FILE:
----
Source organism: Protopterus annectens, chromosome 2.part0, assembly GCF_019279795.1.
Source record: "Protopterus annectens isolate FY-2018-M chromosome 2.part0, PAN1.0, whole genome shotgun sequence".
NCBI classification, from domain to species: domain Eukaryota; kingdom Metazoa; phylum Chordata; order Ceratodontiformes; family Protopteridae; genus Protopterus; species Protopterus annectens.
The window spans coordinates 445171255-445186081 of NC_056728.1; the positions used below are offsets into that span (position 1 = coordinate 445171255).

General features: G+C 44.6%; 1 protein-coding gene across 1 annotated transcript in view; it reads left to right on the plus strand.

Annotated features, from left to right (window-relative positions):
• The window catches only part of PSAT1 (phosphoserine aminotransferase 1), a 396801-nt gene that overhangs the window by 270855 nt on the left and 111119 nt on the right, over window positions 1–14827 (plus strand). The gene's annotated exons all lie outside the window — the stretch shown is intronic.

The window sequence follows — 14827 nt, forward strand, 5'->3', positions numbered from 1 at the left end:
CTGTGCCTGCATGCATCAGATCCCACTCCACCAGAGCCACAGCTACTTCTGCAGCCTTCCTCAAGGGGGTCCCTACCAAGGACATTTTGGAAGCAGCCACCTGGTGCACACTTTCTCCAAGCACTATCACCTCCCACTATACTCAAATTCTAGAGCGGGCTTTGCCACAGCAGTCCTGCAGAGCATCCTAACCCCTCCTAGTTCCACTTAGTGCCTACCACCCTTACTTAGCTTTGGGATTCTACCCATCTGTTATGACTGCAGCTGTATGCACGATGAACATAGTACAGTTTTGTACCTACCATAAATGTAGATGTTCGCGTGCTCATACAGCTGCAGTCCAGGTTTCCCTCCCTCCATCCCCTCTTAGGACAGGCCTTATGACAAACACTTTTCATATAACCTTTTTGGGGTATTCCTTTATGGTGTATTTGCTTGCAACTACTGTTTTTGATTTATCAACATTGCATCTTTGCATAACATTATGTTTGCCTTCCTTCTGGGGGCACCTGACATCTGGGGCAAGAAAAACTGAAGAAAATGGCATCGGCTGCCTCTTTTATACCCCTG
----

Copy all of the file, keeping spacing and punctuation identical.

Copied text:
Source organism: Protopterus annectens, chromosome 2.part0, assembly GCF_019279795.1.
Source record: "Protopterus annectens isolate FY-2018-M chromosome 2.part0, PAN1.0, whole genome shotgun sequence".
NCBI classification, from domain to species: domain Eukaryota; kingdom Metazoa; phylum Chordata; order Ceratodontiformes; family Protopteridae; genus Protopterus; species Protopterus annectens.
The window spans coordinates 445171255-445186081 of NC_056728.1; the positions used below are offsets into that span (position 1 = coordinate 445171255).

General features: G+C 44.6%; 1 protein-coding gene across 1 annotated transcript in view; it reads left to right on the plus strand.

Annotated features, from left to right (window-relative positions):
• The window catches only part of PSAT1 (phosphoserine aminotransferase 1), a 396801-nt gene that overhangs the window by 270855 nt on the left and 111119 nt on the right, over window positions 1–14827 (plus strand). The gene's annotated exons all lie outside the window — the stretch shown is intronic.

The window sequence follows — 14827 nt, forward strand, 5'->3', positions numbered from 1 at the left end:
CTGTGCCTGCATGCATCAGATCCCACTCCACCAGAGCCACAGCTACTTCTGCAGCCTTCCTCAAGGGGGTCCCTACCAAGGACATTTTGGAAGCAGCCACCTGGTGCACACTTTCTCCAAGCACTATCACCTCCCACTATACTCAAATTCTAGAGCGGGCTTTGCCACAGCAGTCCTGCAGAGCATCCTAACCCCTCCTAGTTCCACTTAGTGCCTACCACCCTTACTTAGCTTTGGGATTCTACCCATCTGTTATGACTGCAGCTGTATGCACGATGAACATAGTACAGTTTTGTACCTACCATAAATGTAGATGTTCGCGTGCTCATACAGCTGCAGTCCAGGTTTCCCTCCCTCCATCCCCTCTTAGGACAGGCCTTATGACAAACACTTTTCATATAACCTTTTTGGGGTATTCCTTTATGGTGTATTTGCTTGCAACTACTGTTTTTGATTTATCAACATTGCATCTTTGCATAACATTATGTTTGCCTTCCTTCTGGGGGCACCTGACATCTGGGGCAAGAAAAACTGAAGAAAATGGCATCGGCTGCCTCTTTTATACCCCTG